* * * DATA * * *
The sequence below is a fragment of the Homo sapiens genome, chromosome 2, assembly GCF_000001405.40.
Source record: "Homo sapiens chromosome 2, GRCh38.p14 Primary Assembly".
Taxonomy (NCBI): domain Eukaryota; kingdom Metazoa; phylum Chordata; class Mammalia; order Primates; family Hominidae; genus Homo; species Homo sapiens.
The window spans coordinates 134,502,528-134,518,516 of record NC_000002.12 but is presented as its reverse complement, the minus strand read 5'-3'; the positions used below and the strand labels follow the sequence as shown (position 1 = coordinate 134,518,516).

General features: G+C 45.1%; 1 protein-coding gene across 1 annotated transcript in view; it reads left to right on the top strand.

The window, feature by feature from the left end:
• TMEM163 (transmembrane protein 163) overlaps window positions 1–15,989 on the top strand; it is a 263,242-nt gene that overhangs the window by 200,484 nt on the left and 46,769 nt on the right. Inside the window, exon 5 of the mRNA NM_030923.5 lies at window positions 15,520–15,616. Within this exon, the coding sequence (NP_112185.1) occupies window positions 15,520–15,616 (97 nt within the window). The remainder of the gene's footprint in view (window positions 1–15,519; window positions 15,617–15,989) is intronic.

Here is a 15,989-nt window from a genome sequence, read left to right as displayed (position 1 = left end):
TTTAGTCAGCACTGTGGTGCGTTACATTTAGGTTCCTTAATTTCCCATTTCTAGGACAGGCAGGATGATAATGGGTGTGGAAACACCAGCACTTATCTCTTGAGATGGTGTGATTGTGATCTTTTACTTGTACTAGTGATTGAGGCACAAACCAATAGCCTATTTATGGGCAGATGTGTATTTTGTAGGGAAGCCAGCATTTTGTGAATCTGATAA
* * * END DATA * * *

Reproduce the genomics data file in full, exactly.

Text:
The sequence below is a fragment of the Homo sapiens genome, chromosome 2, assembly GCF_000001405.40.
Source record: "Homo sapiens chromosome 2, GRCh38.p14 Primary Assembly".
Taxonomy (NCBI): domain Eukaryota; kingdom Metazoa; phylum Chordata; class Mammalia; order Primates; family Hominidae; genus Homo; species Homo sapiens.
The window spans coordinates 134,502,528-134,518,516 of record NC_000002.12 but is presented as its reverse complement, the minus strand read 5'-3'; the positions used below and the strand labels follow the sequence as shown (position 1 = coordinate 134,518,516).

General features: G+C 45.1%; 1 protein-coding gene across 1 annotated transcript in view; it reads left to right on the top strand.

The window, feature by feature from the left end:
• TMEM163 (transmembrane protein 163) overlaps window positions 1–15,989 on the top strand; it is a 263,242-nt gene that overhangs the window by 200,484 nt on the left and 46,769 nt on the right. Inside the window, exon 5 of the mRNA NM_030923.5 lies at window positions 15,520–15,616. Within this exon, the coding sequence (NP_112185.1) occupies window positions 15,520–15,616 (97 nt within the window). The remainder of the gene's footprint in view (window positions 1–15,519; window positions 15,617–15,989) is intronic.

Here is a 15,989-nt window from a genome sequence, read left to right as displayed (position 1 = left end):
TTTAGTCAGCACTGTGGTGCGTTACATTTAGGTTCCTTAATTTCCCATTTCTAGGACAGGCAGGATGATAATGGGTGTGGAAACACCAGCACTTATCTCTTGAGATGGTGTGATTGTGATCTTTTACTTGTACTAGTGATTGAGGCACAAACCAATAGCCTATTTATGGGCAGATGTGTATTTTGTAGGGAAGCCAGCATTTTGTGAATCTGATAA